Brookfield Infrastructure Partners L.P. (TSX:BIP.UN)(NYSE:BIP) may be one of the most overlooked opportunities on the TSX. Over the past eight years, Brookfield has grown its funds from operations at an incredible compound annual growth rate of 23% including M&A, and 12% without M&A.
Brookfield managed this while maintaining a dividend yield of about 6%, a beta of 0.38 (which means the stock is significantly less volatile than the overall market), and seven consecutive years of dividend growth (out of nine years in business) at a compound annual growth rate of 12%.
For Brookfield, however, the opportunity lies in the future, not in the past. The company is targeting impressive long-term annual funds-from-operations growth of 6-9% annually, and this growth rate does not include the effects of M&A opportunities. This is extremely low-risk growth, and the market is currently pricing in significantly less than that.
Brookfield has significant growth opportunities
Brookfield, being an owner and operator of infrastructure assets, invests in “real assets,” or things like natural gas pipelines, ports, railroads, toll roads, and various types of communication infrastructure. These are assets with very stable, long-life cash flows. Thanks to Brookfield’s geographic diversification (the company operates globally with a focus on South America, Australia, and Europe) Brookfield has a once in a lifetime opportunity to deploy massive amounts of capital at high rates of return.
This is because there is a massive global need for infrastructure investment. Emerging economies are investing heavily in infrastructure, and developed economies have been under investing, which will lead to higher rates going forward. Constrained public finances, however, means that there is a large demand for private capital.
Brookfield is currently very active in troubled markets such as Brazil, where there is big demand for infrastructure investments, but due to a lack of capital, an economic crisis, and scandals among domestic construction companies, Brookfield is in a unique position where it is, in many cases, the only buyer. This allows Brookfield to purchase assets at a discount.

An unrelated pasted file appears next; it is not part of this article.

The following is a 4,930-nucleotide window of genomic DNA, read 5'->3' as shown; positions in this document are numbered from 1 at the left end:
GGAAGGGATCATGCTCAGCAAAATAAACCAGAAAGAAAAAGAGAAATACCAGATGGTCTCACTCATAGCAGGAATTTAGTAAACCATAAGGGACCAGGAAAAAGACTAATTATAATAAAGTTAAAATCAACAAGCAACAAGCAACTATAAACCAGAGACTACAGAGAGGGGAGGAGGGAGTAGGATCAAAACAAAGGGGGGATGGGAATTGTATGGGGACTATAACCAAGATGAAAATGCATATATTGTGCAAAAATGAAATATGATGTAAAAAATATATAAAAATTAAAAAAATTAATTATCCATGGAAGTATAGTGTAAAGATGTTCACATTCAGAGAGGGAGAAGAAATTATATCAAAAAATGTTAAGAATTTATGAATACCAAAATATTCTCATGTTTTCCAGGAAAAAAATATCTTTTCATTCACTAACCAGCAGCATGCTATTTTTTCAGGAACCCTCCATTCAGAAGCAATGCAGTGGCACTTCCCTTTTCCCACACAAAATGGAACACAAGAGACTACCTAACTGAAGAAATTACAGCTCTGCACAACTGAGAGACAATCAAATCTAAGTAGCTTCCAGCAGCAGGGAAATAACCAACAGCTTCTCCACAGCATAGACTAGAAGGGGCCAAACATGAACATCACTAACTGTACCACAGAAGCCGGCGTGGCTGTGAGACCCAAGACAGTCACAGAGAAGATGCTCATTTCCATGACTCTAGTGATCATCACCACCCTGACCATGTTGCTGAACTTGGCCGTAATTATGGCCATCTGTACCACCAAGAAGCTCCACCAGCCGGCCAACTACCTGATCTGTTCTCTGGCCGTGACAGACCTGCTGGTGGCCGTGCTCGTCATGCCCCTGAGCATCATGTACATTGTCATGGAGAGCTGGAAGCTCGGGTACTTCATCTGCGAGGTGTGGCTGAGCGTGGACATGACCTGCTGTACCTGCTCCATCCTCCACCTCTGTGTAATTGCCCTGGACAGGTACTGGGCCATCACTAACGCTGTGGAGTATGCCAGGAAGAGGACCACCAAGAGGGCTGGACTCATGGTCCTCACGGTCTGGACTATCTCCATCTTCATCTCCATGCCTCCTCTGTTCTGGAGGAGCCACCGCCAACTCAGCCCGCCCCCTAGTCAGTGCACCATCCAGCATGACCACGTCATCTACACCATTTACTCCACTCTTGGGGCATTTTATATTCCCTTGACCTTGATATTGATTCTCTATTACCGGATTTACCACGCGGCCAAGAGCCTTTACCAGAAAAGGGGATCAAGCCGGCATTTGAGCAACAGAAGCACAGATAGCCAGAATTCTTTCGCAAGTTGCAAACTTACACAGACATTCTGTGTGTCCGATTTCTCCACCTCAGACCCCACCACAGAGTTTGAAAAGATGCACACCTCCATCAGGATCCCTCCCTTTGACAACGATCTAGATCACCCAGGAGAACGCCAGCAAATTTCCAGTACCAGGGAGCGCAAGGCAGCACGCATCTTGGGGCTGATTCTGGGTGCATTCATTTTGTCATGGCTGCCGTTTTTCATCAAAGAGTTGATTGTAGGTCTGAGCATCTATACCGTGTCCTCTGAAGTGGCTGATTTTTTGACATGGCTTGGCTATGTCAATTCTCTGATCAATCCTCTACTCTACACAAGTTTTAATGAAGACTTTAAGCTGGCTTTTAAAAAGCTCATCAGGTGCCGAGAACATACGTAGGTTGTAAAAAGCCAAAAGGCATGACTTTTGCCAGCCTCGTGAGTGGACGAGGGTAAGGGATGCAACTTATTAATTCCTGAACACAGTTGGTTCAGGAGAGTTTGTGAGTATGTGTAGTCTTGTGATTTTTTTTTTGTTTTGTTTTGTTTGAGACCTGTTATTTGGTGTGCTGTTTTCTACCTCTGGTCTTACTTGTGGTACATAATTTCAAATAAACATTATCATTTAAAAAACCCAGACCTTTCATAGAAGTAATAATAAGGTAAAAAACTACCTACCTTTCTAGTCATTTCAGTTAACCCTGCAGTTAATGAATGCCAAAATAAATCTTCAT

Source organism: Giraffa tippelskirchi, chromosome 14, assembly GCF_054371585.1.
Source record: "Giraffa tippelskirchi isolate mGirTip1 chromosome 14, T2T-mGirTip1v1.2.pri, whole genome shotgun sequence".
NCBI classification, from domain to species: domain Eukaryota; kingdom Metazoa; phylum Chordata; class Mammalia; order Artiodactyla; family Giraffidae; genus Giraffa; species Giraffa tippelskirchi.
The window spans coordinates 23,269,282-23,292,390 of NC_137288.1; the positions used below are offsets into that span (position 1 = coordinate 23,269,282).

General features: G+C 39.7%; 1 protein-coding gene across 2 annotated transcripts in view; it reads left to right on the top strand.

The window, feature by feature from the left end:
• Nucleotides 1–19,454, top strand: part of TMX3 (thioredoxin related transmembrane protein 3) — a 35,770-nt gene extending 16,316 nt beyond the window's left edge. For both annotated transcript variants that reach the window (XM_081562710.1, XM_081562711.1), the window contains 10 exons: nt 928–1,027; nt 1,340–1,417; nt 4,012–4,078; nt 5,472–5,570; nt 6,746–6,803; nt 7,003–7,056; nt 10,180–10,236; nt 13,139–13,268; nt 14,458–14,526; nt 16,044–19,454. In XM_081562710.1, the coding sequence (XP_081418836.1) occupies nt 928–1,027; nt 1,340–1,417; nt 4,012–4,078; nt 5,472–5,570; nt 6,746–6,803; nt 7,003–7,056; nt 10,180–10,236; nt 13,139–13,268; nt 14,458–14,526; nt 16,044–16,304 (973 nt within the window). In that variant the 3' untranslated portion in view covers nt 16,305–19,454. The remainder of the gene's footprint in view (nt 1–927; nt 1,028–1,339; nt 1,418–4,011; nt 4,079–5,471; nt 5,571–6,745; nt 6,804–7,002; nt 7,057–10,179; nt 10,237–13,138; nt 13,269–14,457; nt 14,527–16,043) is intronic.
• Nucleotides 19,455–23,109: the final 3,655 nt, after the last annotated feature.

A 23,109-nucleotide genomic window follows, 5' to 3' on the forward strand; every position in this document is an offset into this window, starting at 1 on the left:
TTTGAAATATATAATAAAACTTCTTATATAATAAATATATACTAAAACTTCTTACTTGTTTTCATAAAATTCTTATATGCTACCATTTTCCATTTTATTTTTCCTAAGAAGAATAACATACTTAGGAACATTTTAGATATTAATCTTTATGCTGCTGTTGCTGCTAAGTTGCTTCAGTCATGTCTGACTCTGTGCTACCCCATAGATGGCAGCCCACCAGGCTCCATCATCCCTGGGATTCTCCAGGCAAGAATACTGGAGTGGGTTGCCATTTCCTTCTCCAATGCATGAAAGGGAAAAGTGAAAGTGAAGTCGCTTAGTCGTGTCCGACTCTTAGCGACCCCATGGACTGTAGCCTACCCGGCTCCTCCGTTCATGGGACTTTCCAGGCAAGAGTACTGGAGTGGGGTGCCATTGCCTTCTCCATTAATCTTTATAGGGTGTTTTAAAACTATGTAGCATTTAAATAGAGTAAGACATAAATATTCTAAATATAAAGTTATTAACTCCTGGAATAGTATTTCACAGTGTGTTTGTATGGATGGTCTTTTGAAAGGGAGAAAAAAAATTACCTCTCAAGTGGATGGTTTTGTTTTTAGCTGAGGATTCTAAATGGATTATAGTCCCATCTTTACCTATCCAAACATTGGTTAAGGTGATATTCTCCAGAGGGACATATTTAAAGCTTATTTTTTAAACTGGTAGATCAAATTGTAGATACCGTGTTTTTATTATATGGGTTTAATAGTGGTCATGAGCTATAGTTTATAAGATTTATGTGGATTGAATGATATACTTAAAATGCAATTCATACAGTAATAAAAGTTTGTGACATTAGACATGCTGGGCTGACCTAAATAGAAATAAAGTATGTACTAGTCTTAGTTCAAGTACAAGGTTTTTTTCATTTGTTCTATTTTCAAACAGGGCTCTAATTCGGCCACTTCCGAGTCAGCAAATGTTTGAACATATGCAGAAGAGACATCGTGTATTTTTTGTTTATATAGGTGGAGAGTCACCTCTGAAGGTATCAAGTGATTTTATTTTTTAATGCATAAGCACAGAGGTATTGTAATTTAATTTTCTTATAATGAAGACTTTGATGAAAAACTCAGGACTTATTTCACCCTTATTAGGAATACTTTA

Brookfield recently stated that in Brazil, there are more opportunities than it can handle, and with almost no competition from domestic competitors in asset sales, Brookfield’s main competition is largely foreign players, of which there are very few. Many of these players are just opening up offices and hiring in Brazil now, which gives Brookfield a major edge since it is an established player and will therefore likely win in many asset sales.
Brazil is currently in the middle of a massive $64 billion infrastructure program as the government plans to sell rights to various infrastructure assets. As the Brazilian economy recovers, Brookfield will profit tremendously.
Opportunities in Brazil and other countries will give Brookfield plenty of opportunities to deploy capital into low-risk assets, but it is important to note that the bulk of Brookfield’s expected 6-9% funds-from-operations growth going forward does not even depend on investment.
And 3-4% of the 6-9% growth comes from inflationary price increases that are built into Brookfield’s long-term contracts; 1-2% comes from GDP growth in the underlying economies that Brookfield operates in, which allows Brookfield to use the spare capacity it has in its port and toll-road businesses. The remainder of the growth comes from Brookfield re-investing its own cash flows.
Brookfield is currently 30-40% undervalued
Brookfield stated recently that infrastructure assets are worth 30-40% more on the private market than the public equity market due to the fact that institutional investors are actively seeking infrastructure assets (due to their low risk) and returns that meet the typical return requirements for institutional infrastructure investors of 6-10%.
Public markets, however, are currently in a period of risk aversion, although this is changing. The result is that there is a big disconnect between what low-risk returns of 6-9% are being valued at in the private market versus in the public market, and Brookfield sees this gap closing as sentiment improves in the public markets.